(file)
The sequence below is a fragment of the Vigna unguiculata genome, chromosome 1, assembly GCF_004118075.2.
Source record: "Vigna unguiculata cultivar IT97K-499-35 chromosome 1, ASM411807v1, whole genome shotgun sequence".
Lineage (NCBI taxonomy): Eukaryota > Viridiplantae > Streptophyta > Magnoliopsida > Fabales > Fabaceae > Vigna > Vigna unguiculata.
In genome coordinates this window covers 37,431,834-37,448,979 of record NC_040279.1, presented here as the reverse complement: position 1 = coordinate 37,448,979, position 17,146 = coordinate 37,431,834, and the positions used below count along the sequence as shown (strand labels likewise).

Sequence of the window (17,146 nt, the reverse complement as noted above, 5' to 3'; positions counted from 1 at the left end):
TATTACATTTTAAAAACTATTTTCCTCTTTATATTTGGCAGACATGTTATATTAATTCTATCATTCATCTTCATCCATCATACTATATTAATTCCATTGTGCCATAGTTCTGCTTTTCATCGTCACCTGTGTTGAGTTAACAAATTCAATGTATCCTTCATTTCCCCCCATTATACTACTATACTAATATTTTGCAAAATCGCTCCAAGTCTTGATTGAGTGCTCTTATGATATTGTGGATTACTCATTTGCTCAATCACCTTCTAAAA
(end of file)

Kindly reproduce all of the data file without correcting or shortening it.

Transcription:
The sequence below is a fragment of the Vigna unguiculata genome, chromosome 1, assembly GCF_004118075.2.
Source record: "Vigna unguiculata cultivar IT97K-499-35 chromosome 1, ASM411807v1, whole genome shotgun sequence".
Lineage (NCBI taxonomy): Eukaryota > Viridiplantae > Streptophyta > Magnoliopsida > Fabales > Fabaceae > Vigna > Vigna unguiculata.
In genome coordinates this window covers 37,431,834-37,448,979 of record NC_040279.1, presented here as the reverse complement: position 1 = coordinate 37,448,979, position 17,146 = coordinate 37,431,834, and the positions used below count along the sequence as shown (strand labels likewise).

Sequence of the window (17,146 nt, the reverse complement as noted above, 5' to 3'; positions counted from 1 at the left end):
TATTACATTTTAAAAACTATTTTCCTCTTTATATTTGGCAGACATGTTATATTAATTCTATCATTCATCTTCATCCATCATACTATATTAATTCCATTGTGCCATAGTTCTGCTTTTCATCGTCACCTGTGTTGAGTTAACAAATTCAATGTATCCTTCATTTCCCCCCATTATACTACTATACTAATATTTTGCAAAATCGCTCCAAGTCTTGATTGAGTGCTCTTATGATATTGTGGATTACTCATTTGCTCAATCACCTTCTAAAA